The development of epilepsy following traumatic brain injury (TBI), stroke, or status epilepticus is a process that involves many mechanisms that provide targets for the prevention of epilepsy. One mechanism that may be important in all of these causes of epilepsy is excessive glutamate release and activation of metabotropic glutamate receptors (mGluRs). We have not yet developed therapies to prevent the development of epilepsy, particularly following TBI, and our proposal evaluates potential prophylactic therapies. The goal of this program is to develop potential treatments to prevent epileptogenesis by altering the effects of mGluR activation. We have found that activation of group I mGluRs with the selective agonist dihydroxyphenylglycine (DHPG) results in long-lasting changes in hippocampal excitability manifest by spontaneously occurring interictal (between-seizures) and ictal (seizure-like) activity. In the past funding period, we have demonstrated that blockade of group I mGluRs can slow kindling, a model of epileptogenesis. Our findings have created new research questions, which we address in the current proposal. Our first hypothesis is that activation of group I mGluRs increases preferentially the recurrent excitatory synaptic network activity and results in persistent epileptiform activity in the CA3 region of the hippocampus. Our first set of specific aims will address changes in synaptic physiology of the CA3 region that follow transient exposure to DHPG. We will: 1) characterize the frequency and amplitude of spontaneously occurring inhibitory postsynaptic currents (IPSCs) and excitatory post synaptic currents (EPSCs) after DHPG exposure and will compare this with control neuronal activity;2) evaluate spontaneously occurring EPSCs in the absence of inhibition and spontaneously occurring IPSCs in the absence of synaptic excitation;and 3) determine changes in miniature IPSC and EPSC frequency and amplitude that are associated with DHPG exposure. Our second hypothesis is that long-term changes induced by group I mGluRs are the result of production of Homer 1a, a protein up-regulated by seizures, and change in function of group I mGluRs so that a cation current is activated in the absence of glutamate. Our preliminary data indicate that Homer 1 knockout (KO) mice are resistant to the induction of epileptiform by DHPG. We will therefore determine if Homer 1 KO mice develop changes in membrane properties associated with DHPG exposure and will determine if a transduction of the Homer 1 KO mouse with Homer 1a can re-establish the wild type phenotype as relates to the induction of epileptiform activity by DHPG. We argue that the changes we define that occur following DHPG exposure, models what occurs when high concentrations of extracellular glutamate activate mGluRs, and that they represent a therapeutic target to block the development of epilepsy following head trauma, status epilepticus, and recurrent seizures. The results of our experiments will target new therapies for epilepsy and the development of epilepsy, a major morbidity for combat Veterans who have experienced TBI.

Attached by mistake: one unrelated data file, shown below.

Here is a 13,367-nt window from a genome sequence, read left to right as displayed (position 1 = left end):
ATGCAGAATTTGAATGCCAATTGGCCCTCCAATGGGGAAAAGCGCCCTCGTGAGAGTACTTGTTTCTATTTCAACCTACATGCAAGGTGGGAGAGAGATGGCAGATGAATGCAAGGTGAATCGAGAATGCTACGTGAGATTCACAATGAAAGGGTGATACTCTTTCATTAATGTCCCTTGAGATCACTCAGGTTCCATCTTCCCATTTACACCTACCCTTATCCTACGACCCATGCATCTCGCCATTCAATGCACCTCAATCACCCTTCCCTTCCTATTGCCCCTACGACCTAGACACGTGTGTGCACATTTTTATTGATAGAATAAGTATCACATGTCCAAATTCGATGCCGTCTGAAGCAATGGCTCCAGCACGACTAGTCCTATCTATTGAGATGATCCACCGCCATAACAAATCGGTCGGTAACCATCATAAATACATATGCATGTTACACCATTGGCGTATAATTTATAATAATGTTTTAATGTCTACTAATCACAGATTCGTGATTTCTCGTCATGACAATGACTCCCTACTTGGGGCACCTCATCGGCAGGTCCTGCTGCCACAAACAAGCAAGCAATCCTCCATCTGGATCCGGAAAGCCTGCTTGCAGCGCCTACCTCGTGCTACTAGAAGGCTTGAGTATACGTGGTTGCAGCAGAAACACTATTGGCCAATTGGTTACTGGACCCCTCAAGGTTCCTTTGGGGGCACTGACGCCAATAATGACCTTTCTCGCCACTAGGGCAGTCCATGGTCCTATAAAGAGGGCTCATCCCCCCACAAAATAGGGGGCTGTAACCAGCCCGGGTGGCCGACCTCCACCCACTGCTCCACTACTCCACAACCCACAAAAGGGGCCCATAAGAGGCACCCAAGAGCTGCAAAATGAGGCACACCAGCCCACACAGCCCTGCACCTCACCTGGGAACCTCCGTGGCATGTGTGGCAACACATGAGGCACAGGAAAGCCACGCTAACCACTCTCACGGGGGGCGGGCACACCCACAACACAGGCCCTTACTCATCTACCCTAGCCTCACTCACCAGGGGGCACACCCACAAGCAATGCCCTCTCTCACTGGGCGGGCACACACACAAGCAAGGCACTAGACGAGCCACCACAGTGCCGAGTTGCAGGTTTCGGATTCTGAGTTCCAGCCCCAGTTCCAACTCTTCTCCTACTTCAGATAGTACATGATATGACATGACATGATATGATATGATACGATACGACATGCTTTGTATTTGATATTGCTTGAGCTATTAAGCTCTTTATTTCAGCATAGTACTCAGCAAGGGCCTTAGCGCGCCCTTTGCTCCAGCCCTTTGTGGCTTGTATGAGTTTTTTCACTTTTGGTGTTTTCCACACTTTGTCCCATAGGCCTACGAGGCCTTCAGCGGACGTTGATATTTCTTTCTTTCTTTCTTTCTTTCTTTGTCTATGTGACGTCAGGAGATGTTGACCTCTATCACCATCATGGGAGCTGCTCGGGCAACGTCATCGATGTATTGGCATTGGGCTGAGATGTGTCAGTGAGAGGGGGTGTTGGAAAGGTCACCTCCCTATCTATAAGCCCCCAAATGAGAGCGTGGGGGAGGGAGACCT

Public Health Relevance

Relevance Statement Epilepsy is a common problem in the VA population. We still have not developed prophylactic therapies to prevent epilepsy that follows conditions of increased glutamate release including head trauma, status epilepticus, or stroke. The hippocampus, an area of the brain involved with memory formation, is susceptible to develop epilepsy following brain injuries. Recent findings of the role of traumatic brain injury and mild concussive injury in the development of post-traumatic stress disorder and memory disorders point to the importance of hippocampal dysfunction. These problems may share common mechanisms with the development of post-traumatic epilepsy. The goal of the work proposed is to develop new therapies for conditions that, in part, are a result of increased glutamate release, activation of certain neurotransmitter receptors, and plasticity changes that cause epilepsy and perhaps post-traumatic stress disorder.

National Institute of Health (NIH)
Veterans Affairs (VA)
Non-HHS Research Projects (I01)
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Neurobiology C (NURC)
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Wm S. Middleton Memorial Veterans Hosp
United States
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